[PATCH 3/3] staging: tidspbridge: remove memory consistency from TODO list

Arnd Bergmann arnd at arndb.de
Mon Oct 11 10:02:18 EDT 2010

On Monday 11 October 2010, Felipe Contreras wrote:
> On Mon, Oct 11, 2010 at 1:40 PM, Arnd Bergmann <arnd at arndb.de> wrote:
> > On Sunday 10 October 2010, Felipe Contreras wrote:
> >> The mempool area is not handled by the kernel any more.
> >
> > But tidspbridge still uses ioremap to set up the mapping for RAM,
> > even though it now is outside of the kernel linar mapping.
> Which is what ioremap() complained about, and how Russell King
> suggested to solve the issue.

You are right that this is what Russell asked about, having a single
mapping for memory means that you avoid the problems that the warning
was put there for and you no longer risk memory corruption. That
is good and the changes you did are the important ones.

What I'm arguing is that you still don't use the interface in the
way it's designed and things might break again in the future.
For instance, I've seen platforms where readl/writel is not a pointer
dereference but a hypercall or goes through an indirect index/data
register pair. I hope we don't ever get something like this on ARM,
but it would still be good to write the code in a more robust way
that doesn't mix __iomem tokens with kernel pointers.

> > You should really only use ioremap on MMIO registers, nothing
> > else. These registers are marked as __iomem pointers and can only
> > be passed into functions that talk to the hardware like iowrite32
> > or writel, but not used like memory.
> From what I can see parts of this memory are also used for readl/writel.

In that case, it's worse than I thought ;-)

If you use readl(), it needs to be an __iomem pointer, if you use it
by direct dereferences, it must not be __iomem.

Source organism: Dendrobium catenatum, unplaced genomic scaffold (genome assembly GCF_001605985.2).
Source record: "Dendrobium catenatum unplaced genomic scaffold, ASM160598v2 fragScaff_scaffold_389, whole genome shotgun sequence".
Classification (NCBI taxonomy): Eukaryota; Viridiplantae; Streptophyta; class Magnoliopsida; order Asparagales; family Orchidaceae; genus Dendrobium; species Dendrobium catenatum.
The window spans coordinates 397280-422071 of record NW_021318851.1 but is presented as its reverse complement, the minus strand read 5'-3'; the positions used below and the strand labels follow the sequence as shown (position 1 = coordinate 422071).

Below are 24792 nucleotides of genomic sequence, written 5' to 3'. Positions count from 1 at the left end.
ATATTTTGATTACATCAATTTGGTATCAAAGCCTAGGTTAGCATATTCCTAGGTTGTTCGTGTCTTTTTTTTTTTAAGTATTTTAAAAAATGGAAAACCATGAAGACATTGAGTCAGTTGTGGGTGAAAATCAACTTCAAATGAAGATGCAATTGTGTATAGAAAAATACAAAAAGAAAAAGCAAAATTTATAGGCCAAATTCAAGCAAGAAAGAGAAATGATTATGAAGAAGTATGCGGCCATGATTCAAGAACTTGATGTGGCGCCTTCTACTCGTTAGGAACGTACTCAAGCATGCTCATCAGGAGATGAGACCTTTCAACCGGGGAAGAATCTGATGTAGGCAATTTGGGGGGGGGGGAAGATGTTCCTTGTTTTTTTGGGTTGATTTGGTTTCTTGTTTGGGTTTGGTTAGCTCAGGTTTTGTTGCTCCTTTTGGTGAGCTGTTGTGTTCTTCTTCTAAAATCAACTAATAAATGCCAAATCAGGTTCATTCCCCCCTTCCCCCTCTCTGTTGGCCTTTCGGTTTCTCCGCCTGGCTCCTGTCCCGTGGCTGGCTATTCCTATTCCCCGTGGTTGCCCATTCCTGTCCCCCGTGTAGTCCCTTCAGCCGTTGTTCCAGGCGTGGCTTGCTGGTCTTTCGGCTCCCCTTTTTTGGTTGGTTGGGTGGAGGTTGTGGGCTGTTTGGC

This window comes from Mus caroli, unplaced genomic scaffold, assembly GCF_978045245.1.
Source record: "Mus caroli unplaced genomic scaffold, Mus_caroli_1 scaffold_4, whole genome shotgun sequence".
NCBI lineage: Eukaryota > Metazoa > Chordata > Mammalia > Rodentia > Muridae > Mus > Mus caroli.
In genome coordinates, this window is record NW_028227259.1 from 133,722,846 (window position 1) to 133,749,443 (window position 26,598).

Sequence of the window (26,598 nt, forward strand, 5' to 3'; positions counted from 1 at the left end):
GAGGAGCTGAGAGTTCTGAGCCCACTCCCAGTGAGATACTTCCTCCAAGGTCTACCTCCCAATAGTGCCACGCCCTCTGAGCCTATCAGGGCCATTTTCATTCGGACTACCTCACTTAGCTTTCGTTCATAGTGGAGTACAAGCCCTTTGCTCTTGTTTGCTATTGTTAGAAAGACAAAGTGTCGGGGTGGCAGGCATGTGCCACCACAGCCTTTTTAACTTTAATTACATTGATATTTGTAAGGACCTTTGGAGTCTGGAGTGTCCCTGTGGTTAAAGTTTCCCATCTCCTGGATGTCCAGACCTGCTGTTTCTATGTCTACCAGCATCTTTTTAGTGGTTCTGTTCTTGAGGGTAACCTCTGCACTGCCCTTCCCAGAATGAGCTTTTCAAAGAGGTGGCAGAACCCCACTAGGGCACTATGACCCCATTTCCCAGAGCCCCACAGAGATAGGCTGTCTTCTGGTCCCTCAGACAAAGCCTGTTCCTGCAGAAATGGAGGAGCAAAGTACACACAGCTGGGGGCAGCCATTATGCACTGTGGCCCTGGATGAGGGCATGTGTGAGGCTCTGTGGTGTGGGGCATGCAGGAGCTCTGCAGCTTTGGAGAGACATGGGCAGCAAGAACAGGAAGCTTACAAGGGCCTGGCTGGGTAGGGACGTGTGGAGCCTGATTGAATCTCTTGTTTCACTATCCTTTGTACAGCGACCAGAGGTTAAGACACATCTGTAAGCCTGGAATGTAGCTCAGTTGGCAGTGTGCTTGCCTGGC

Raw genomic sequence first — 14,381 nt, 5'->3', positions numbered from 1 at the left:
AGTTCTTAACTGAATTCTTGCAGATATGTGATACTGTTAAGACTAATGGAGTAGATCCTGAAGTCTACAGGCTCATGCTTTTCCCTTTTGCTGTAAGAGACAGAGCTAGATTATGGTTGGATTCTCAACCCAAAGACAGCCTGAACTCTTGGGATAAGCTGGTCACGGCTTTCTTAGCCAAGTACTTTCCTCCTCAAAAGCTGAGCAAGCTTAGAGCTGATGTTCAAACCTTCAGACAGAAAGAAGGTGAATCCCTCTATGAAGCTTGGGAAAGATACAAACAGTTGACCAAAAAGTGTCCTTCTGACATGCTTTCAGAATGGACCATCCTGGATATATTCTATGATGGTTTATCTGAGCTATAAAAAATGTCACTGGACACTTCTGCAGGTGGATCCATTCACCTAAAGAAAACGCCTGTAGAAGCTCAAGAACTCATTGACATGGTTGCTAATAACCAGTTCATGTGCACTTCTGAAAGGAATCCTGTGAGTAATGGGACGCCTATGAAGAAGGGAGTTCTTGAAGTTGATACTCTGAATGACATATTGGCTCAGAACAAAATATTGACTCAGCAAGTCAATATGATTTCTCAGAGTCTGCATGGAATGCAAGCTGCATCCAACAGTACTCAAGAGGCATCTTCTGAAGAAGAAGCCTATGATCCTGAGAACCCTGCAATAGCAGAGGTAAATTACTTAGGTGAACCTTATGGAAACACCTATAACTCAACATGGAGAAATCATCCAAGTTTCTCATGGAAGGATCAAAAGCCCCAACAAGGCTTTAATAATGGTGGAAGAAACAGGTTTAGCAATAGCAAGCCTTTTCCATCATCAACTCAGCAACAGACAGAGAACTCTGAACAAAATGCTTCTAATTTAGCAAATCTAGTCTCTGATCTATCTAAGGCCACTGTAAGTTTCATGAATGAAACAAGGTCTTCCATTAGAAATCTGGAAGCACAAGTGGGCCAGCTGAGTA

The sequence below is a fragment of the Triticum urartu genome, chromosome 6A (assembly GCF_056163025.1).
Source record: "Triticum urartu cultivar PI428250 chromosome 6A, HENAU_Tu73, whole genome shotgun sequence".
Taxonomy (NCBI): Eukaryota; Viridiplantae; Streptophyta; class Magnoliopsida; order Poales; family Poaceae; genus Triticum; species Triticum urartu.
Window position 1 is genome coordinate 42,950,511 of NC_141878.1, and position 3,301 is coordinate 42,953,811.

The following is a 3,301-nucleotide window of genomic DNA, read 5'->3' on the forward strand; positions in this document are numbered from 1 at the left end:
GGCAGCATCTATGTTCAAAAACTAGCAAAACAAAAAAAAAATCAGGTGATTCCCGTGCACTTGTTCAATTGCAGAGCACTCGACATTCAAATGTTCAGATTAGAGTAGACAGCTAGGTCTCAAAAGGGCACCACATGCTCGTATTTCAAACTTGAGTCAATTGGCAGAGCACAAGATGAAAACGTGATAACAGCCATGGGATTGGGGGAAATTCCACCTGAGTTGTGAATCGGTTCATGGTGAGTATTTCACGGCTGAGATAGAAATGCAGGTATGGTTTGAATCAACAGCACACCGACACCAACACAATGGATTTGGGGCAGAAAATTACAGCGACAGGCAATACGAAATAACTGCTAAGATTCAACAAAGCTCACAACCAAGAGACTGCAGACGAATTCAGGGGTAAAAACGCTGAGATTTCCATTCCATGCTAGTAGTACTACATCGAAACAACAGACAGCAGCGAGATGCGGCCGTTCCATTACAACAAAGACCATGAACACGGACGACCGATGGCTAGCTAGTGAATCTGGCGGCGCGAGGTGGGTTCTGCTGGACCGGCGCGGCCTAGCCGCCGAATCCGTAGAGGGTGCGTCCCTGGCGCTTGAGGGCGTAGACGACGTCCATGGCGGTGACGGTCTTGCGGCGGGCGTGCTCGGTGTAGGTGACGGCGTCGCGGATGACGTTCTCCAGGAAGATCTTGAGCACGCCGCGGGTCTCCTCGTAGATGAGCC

Obviously, you need to use ioremap to target the device registers,
but I don't see how it could make sense for a communication area
in memory.

> > Please have a look at "sparse", which will warn about address space
> > violations among other things. The tidspbridge driver is full of them,
> > and you should fix the code that sparse warns about, which will
> > also show you all the places where ioremap is used incorrectly.
> In one of my branches I moved ioremap() to arch/arm/mach-omap2/dsp.c
> and if I use sparse there, it gives no warning.

I don't see how moving the code around would get rid of an address
space warning, unless you play dirty tricks like using __force
casts or passing pointers around as integers.

> I would prefer to map the memory some other way and make it
> non-cacheable, but I don't know any other way. Then, if readl/writel
> are still needed, only ioremap() that area. And finally, and
> hopefully, do cache flushes instead of requiring consistent memory.

Yes, that sounds reasonable. Can you use a chunk of regular kernel
memory with dma_map_single/dma_sync_single_for_{cpu,device} for this,
like normal drivers do?


More information about the linux-arm-kernel mailing list